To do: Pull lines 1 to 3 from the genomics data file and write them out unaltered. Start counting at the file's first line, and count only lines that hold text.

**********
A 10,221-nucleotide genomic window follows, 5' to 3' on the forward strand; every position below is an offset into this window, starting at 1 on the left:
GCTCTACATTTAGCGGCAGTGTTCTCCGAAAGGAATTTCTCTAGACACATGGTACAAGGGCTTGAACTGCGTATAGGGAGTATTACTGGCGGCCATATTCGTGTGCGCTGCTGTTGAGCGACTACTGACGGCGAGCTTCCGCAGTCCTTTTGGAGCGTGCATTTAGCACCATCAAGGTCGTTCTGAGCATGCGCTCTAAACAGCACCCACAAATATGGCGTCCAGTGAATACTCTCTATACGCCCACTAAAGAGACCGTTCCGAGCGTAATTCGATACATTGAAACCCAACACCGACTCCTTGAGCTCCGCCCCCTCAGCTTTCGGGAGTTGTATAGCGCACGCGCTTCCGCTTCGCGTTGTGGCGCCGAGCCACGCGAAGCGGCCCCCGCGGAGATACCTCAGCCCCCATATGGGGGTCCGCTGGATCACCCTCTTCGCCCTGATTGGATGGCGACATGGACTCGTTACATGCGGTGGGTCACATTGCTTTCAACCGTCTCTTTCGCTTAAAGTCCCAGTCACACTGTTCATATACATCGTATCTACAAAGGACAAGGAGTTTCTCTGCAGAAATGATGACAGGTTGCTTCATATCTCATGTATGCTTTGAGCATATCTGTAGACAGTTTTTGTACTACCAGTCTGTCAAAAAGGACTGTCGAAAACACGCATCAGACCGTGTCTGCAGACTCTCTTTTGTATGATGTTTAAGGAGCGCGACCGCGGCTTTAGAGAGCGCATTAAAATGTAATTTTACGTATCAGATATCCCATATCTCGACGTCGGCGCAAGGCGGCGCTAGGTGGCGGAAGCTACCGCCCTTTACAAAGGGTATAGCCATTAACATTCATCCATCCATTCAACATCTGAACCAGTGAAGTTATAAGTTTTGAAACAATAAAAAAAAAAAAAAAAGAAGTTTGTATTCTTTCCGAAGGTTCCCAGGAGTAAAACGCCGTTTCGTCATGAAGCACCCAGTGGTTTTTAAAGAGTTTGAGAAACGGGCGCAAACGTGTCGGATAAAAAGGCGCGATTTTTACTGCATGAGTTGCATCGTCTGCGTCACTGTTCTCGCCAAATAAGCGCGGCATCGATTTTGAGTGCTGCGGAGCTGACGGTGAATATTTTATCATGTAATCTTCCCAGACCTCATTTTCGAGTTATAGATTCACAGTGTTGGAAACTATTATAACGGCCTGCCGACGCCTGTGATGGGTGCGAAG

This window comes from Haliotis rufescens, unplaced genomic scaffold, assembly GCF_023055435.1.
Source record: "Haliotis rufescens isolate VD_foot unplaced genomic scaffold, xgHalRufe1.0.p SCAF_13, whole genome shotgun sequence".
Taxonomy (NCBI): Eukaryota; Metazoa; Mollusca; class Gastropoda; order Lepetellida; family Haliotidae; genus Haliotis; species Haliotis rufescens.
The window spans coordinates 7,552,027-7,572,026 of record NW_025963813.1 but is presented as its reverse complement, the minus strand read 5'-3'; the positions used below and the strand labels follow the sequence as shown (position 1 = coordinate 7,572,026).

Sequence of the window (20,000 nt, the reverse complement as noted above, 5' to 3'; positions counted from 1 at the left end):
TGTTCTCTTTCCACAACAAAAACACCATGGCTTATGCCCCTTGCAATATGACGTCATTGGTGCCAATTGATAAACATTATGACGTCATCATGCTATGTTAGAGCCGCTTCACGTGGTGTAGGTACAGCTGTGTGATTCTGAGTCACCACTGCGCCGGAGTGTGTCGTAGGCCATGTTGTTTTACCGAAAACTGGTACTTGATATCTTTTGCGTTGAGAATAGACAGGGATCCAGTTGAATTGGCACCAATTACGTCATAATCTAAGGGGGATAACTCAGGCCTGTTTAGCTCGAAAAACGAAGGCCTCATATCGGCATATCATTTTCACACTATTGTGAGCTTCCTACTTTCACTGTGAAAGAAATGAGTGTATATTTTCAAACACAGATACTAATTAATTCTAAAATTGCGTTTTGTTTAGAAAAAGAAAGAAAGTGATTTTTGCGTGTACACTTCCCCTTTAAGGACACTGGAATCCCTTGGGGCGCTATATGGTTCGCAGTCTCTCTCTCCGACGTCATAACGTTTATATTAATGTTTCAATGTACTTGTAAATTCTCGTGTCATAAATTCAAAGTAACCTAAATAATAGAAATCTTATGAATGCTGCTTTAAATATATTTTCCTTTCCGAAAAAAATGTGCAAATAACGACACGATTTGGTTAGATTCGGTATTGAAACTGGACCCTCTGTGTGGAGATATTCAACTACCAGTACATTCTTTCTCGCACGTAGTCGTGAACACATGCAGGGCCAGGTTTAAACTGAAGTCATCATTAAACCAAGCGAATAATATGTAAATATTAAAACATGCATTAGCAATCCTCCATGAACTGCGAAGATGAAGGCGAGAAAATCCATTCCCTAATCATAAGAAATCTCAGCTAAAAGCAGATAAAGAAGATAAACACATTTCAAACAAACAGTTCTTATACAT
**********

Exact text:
A 10,221-nucleotide genomic window follows, 5' to 3' on the forward strand; every position below is an offset into this window, starting at 1 on the left:
GCTCTACATTTAGCGGCAGTGTTCTCCGAAAGGAATTTCTCTAGACACATGGTACAAGGGCTTGAACTGCGTATAGGGAGTATTACTGGCGGCCATATTCGTGTGCGCTGCTGTTGAGCGACTACTGACGGCGAGCTTCCGCAGTCCTTTTGGAGCGTGCATTTAGCACCATCAAGGTCGTTCTGAGCATGCGCTCTAAACAGCACCCACAAATATGGCGTCCAGTGAATACTCTCTATACGCCCACTAAAGAGACCGTTCCGAGCGTAATTCGATACATTGAAACCCAACACCGACTCCTTGAGCTCCGCCCCCTCAGCTTTCGGGAGTTGTATAGCGCACGCGCTTCCGCTTCGCGTTGTGGCGCCGAGCCACGCGAAGCGGCCCCCGCGGAGATACCTCAGCCCCCATATGGGGGTCCGCTGGATCACCCTCTTCGCCCTGATTGGATGGCGACATGGACTCGTTACATGCGGTGGGTCACATTGCTTTCAACCGTCTCTTTCGCTTAAAGTCCCAGTCACACTGTTCATATACATCGTATCTACAAAGGACAAGGAGTTTCTCTGCAGAAATGATGACAGGTTGCTTCATATCTCATGTATGCTTTGAGCATATCTGTAGACAGTTTTTGTACTACCAGTCTGTCAAAAAGGACTGTCGAAAACACGCATCAGACCGTGTCTGCAGACTCTCTTTTGTATGATGTTTAAGGAGCGCGACCGCGGCTTTAGAGAGCGCATTAAAATGTAATTTTACGTATCAGATATCCCATATCTCGACGTCGGCGCAAGGCGGCGCTAGGTGGCGGAAGCTACCGCCCTTTACAAAGGGTATAGCCATTAACATTCATCCATCCATTCAACATCTGAACCAGTGAAGTTATAAGTTTTGAAACAATAAAAAAAAAAAAAAAAGAAGTTTGTATTCTTTCCGAAGGTTCCCAGGAGTAAAACGCCGTTTCGTCATGAAGCACCCAGTGGTTTTTAAAGAGTTTGAGAAACGGGCGCAAACGTGTCGGATAAAAAGGCGCGATTTTTACTGCATGAGTTGCATCGTCTGCGTCACTGTTCTCGCCAAATAAGCGCGGCATCGATTTTGAGTGCTGCGGAGCTGACGGTGAATATTTTATCATGTAATCTTCCCAGACCTCATTTTCGAGTTATAGATTCACAGTGTTGGAAACTATTATAACGGCCTGCCGACGCCTGTGATGGGTGCGAAG

This window comes from Haliotis rufescens, unplaced genomic scaffold, assembly GCF_023055435.1.